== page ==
"When runners, especially [when] Derrick (gets) into his fourth or fifth step, it's a little different than a guy with a different skillset. Everybody's very aware of what his skillset is, and if we can get him into his fourth or fifth step, we feel very confident in his ability and our ability to gain meaningful yards. But if we can't do that, that's hard to ask him to make some of those cuts that a smaller, quicker back would make."
Henry's power isn't just overwhelming; it's demoralizing. Ask the Jacksonville Jaguars after he torched the AFC South rival yet again in Week 12. Nothing but a bunch of attempted arm tackles, bad angles and defensive backs eating Henry's nasty stiff-arm followed. Tennessee's lead back ran for 159 yards with an impressive 74-yard touchdown romp during the crucial division meeting.
The 2015 Heisman Trophy winner has always been difficult to tackle. He finished second overall in yards after contract last season, according to Pro Football Focus. He led all running backs in the category through Week 10 this year and hasn't slowed down since.
"Derrick's shown time and time again the whole year that he's tough to bring down," quarterback Ryan Tannehill said. "He's going to run through arm tackles. If you give him a crease, he's going to gain yards. He also the speed to finish and the strength to finish down the field. It's a rare combination to find in a running back."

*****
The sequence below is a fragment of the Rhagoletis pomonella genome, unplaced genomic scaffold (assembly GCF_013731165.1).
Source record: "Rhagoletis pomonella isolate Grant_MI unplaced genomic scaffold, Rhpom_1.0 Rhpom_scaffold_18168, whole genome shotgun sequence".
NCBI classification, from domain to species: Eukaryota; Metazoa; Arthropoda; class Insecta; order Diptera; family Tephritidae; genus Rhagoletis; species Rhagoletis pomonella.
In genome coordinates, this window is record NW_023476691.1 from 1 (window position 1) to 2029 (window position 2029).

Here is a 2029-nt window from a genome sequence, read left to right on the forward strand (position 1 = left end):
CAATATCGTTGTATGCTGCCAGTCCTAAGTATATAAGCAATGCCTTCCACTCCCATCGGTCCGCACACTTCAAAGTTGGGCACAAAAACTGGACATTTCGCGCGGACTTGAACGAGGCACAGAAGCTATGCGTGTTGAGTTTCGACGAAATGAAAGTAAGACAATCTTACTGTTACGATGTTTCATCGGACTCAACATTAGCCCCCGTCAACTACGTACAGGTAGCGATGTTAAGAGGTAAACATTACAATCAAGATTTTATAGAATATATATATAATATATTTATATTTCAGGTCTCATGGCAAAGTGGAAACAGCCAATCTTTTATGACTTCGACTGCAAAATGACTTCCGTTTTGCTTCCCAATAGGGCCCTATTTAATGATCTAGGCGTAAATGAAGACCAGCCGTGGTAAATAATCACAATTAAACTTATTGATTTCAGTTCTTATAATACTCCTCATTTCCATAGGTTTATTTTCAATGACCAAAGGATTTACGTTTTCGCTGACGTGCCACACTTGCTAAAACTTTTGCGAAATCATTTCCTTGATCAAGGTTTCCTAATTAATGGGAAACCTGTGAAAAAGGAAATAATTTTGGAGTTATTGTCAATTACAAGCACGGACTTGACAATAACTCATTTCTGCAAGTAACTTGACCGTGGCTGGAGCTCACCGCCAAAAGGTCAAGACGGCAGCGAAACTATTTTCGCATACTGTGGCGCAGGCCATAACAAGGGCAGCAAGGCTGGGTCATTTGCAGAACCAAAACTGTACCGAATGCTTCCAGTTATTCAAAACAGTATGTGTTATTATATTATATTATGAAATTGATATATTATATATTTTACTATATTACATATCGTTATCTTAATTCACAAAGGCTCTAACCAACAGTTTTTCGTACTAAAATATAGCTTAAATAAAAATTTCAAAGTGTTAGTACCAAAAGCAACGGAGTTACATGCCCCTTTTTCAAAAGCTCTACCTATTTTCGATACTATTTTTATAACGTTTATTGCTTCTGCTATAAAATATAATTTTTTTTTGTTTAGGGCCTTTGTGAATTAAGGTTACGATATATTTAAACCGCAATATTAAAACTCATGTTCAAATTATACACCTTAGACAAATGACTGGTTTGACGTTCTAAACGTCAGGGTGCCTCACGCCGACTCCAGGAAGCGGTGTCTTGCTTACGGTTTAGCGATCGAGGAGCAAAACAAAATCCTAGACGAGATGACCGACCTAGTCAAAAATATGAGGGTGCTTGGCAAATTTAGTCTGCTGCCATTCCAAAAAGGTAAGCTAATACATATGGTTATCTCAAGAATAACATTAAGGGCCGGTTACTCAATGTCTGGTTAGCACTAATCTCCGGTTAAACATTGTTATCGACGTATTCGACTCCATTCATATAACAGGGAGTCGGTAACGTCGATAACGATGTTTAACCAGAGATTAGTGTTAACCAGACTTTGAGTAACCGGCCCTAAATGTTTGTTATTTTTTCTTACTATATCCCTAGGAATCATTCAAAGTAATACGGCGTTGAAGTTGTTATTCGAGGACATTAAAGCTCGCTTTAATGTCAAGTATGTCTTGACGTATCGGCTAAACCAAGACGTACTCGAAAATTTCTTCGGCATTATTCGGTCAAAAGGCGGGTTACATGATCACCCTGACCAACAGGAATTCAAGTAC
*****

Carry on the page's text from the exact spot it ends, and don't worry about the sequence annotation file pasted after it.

A near-250-pound back overpowering defenders and breaking tackles shouldn't come as a surprise; Henry's niftiness in the hole and long speed belie a man his size.
Henry will soften up a defense by delivering body blow after body blow. As soon as a linebacker or defensive back makes a misread or loses his gap integrity, the running back turns into a runaway tractor-trailer. He has the speed to pull away from defenders easily, as NFL Next Gen Stats noted:
Next Gen Stats @NextGenStats
Derrick Henry reached 20.66 MPH on this 74-yard TD run, the 3rd time Henry has reached 20+ MPH as a ball carrier this season. Only Dalvin Cook (6) & Christian McCaffrey (4) have reached 20+ MPH more times as a ball carrier among running backs this season. #JAXvsTEN | #Titans https://t.co/ffEspuI5qk
Tennessee's downfall in recent years originated from the quarterback position and an inability to pull defenders out of the box. A year ago, Henry still managed the third-most rushing yards (553) against stacked boxes, according to Pro Football Focus. To place that number into context, 52.2 percent of Henry's 2018 rushing yardage came with eight or more defenders near the line of scrimmage.